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    Topic review

    Glyoxal-Crosslinked Chitosan/Gelatin Hydrogel

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    The clinical application of human platelet lysate (HPL) holds promise for tissue regeneration, and the development of an efficient vehicle for its delivery is desired. Chitosan-based hydrogels are potential candidates, but they often exhibit weak mechanical properties. In this study, a chitosan/gelatin (CS-GE) hydrogel crosslinked by glyoxal was fabricated for sustained release of HPL. After an ideal glyoxal concentration was determined, we further characterized the crosslinked CS-GE hydrogels encapsulated with different amounts of HPL. The HPL-incorporated hydrogel was shown to significantly promote the proliferation of Hs68 cells and the migration of HUVECs. Moreover, the release pattern of transforming growth factor-β1 (TGF-β1) and platelet-derived growth factor-BB (PDGF-BB) from hydrogel was examined in vitro, demonstrating a sustained release profile of the growth factors. Finally, the chick chorioallantoic membrane assay revealed that HPL encapsulation in the hydrogel significantly stimulated angiogenesis in ovo. These results demonstrate the great potential of the crosslinked CS-GE hydrogel to serve as an effective delivery system for HPL to promote tissue regeneration. 

    1. Introduction

    Abundant growth factors and cytokines are stored in platelet granules, and they can be naturally released by thrombin activation and clotting or artificially released by freeze/thaw-mediated platelet lysis, sonication or chemical treatment [1]. Clinically, these platelet concentrates have been widely applied in a variety of fields, such as the treatment of symptomatic oral lichen planus [2], lateral epicondylitis [3] and medication-related osteonecrosis of the jaws [4]. Although the efficacy of platelet concentrates in promoting wound healing and tissue regeneration is at the center of a recent academic debate, different formats of platelet concentrates have been prepared to test their regenerative effects.
    Human platelet lysate (HPL), a biological material derived from platelet concentrates, can be manufactured as a cost-effective and standardized cell culture supplement [5][6]. HPL is known to contain abundant mitogenic growth factors, including vascular endothelial growth factor (VEGF), basic fibroblast growth factor (bFGF), epidermal growth factor (EGF), platelet-derived growth factors (PDGF) and transforming growth factor (TGF) [7][8]. These growth factors not only exert a positive effect on angiogenesis and post-ischemic vascular remodeling but also play a critical role in tissue inflammation and regeneration [9][10][11]. Therefore, platelet lysates have demonstrated the advantages of replacing fetal bovine serum (FBS) for culturing various types of cells, including stem cells, fibroblasts and endothelial cells [1][12]. The use of HPL in cell culture is desired for clinical use by circumventing the risks of xeno-immunization against bovine antigens and the transmission of zoonotic diseases [13][14]. Moreover, the effect of HPL on directly promoting angiogenesis and tissue regeneration has been demonstrated [15][16], so HPL holds great promise for treating various tissue defects.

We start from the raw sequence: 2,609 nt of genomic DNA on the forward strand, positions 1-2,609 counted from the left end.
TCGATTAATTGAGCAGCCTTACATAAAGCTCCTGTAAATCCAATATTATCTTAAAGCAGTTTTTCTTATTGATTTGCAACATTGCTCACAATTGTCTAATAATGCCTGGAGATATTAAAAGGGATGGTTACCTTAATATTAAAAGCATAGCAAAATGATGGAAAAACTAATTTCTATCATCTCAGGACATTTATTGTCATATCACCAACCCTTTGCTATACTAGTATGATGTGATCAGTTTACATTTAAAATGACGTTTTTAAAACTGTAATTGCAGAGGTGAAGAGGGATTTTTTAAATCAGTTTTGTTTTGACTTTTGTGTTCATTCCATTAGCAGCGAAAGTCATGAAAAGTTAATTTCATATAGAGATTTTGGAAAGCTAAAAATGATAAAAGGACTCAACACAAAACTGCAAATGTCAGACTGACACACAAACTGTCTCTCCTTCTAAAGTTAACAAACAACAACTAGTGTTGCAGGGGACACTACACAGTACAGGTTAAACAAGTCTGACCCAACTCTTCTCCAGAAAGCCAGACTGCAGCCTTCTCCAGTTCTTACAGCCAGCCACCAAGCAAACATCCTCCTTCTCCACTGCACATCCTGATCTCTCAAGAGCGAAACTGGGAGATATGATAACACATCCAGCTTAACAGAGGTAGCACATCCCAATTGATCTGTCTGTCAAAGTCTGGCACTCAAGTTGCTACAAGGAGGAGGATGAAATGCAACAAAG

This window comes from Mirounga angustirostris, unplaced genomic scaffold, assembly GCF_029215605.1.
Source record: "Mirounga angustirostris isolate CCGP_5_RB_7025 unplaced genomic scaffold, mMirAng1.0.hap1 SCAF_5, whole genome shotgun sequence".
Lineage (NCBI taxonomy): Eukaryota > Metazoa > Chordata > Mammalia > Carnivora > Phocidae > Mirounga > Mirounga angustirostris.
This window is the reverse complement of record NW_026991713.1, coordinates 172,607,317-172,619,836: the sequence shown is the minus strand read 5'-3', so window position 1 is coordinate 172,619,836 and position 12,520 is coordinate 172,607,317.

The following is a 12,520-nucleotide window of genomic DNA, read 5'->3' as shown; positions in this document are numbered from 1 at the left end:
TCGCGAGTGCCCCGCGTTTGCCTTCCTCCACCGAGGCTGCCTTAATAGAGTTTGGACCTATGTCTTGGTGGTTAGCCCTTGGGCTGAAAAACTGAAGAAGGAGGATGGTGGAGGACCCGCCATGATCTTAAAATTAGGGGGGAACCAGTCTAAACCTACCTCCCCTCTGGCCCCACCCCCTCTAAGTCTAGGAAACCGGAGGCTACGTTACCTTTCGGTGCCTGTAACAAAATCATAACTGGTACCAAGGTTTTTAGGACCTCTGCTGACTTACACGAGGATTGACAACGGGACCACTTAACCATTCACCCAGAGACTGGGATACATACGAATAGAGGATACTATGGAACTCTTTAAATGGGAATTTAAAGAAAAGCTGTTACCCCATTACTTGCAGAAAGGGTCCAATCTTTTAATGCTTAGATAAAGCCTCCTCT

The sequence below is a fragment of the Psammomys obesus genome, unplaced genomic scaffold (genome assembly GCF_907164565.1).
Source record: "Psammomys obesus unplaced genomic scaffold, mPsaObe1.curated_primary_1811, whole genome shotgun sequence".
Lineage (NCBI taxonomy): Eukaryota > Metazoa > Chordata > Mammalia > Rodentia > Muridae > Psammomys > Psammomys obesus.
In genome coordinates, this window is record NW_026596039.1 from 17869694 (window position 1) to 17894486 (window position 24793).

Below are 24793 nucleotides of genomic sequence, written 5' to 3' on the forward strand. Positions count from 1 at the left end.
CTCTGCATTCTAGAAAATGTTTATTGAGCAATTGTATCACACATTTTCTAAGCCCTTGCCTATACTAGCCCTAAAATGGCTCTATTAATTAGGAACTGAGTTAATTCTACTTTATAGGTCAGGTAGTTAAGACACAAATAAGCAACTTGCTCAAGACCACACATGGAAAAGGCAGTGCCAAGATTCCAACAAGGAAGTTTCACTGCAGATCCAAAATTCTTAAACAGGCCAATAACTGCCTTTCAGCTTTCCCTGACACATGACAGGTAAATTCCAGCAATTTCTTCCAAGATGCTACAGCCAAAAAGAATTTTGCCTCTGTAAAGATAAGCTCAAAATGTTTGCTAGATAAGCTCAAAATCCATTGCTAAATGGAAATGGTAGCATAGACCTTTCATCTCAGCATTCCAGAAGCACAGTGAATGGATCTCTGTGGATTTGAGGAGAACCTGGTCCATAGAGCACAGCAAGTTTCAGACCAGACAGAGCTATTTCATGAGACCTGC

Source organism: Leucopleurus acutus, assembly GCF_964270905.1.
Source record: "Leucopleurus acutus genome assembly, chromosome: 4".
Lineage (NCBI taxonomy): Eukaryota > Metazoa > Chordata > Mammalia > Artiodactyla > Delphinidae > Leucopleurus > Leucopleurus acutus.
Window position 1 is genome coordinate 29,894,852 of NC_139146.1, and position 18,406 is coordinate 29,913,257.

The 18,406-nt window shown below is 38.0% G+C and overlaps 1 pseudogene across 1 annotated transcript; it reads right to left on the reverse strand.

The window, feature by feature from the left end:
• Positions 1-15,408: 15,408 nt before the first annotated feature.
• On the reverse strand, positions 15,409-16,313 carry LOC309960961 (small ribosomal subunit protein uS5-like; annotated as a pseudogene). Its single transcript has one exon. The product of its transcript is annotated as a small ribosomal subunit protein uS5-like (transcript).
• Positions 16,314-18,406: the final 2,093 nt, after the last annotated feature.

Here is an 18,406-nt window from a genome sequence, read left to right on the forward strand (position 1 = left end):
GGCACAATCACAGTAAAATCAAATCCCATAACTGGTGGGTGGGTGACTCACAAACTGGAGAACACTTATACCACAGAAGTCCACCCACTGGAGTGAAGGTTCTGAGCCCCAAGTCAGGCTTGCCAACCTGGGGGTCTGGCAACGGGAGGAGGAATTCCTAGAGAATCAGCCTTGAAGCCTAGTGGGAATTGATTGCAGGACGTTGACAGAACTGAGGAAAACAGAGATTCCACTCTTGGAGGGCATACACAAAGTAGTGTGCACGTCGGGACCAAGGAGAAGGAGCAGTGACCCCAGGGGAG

The development of efficient biomaterials to assist HPL delivery for tissue regeneration remains a challenge. To facilitate a sustained release of its contents in the defect site, HPL could be blended with biomaterials, adsorbed onto scaffolds or used as a gel to mediate neo-angiogenesis [17][18][19]. However, the currently available options are not ideal, and a novel hydrogel system is desired to allow sustained HPL delivery. Hydrogel is a web of crosslinked polymer filmaments soaked by an aqueous solution. It is usually soft and flexible with good fluid-retaining capability and biocompatibility, so it has been widely applied in various biomedical fields as a kind of drug delivery system [20][21]. Chitosan-based thermosensitive hydrogels, fabricated with a chitosan/β-glycerophosphate (β-GP) system, have been successfully applied in drug release studies [22], and they were further applied to deliver cells for tissue engineering purposes [23][24]. β-GP acts as a proton receiver from the positively charged chitosan at elevated temperature, thereby inducing chitosan gelation [25]. Moreover, our previous study demonstrated superior biocompatibility when gelatin was blended into this chitosan/β-GP system [26].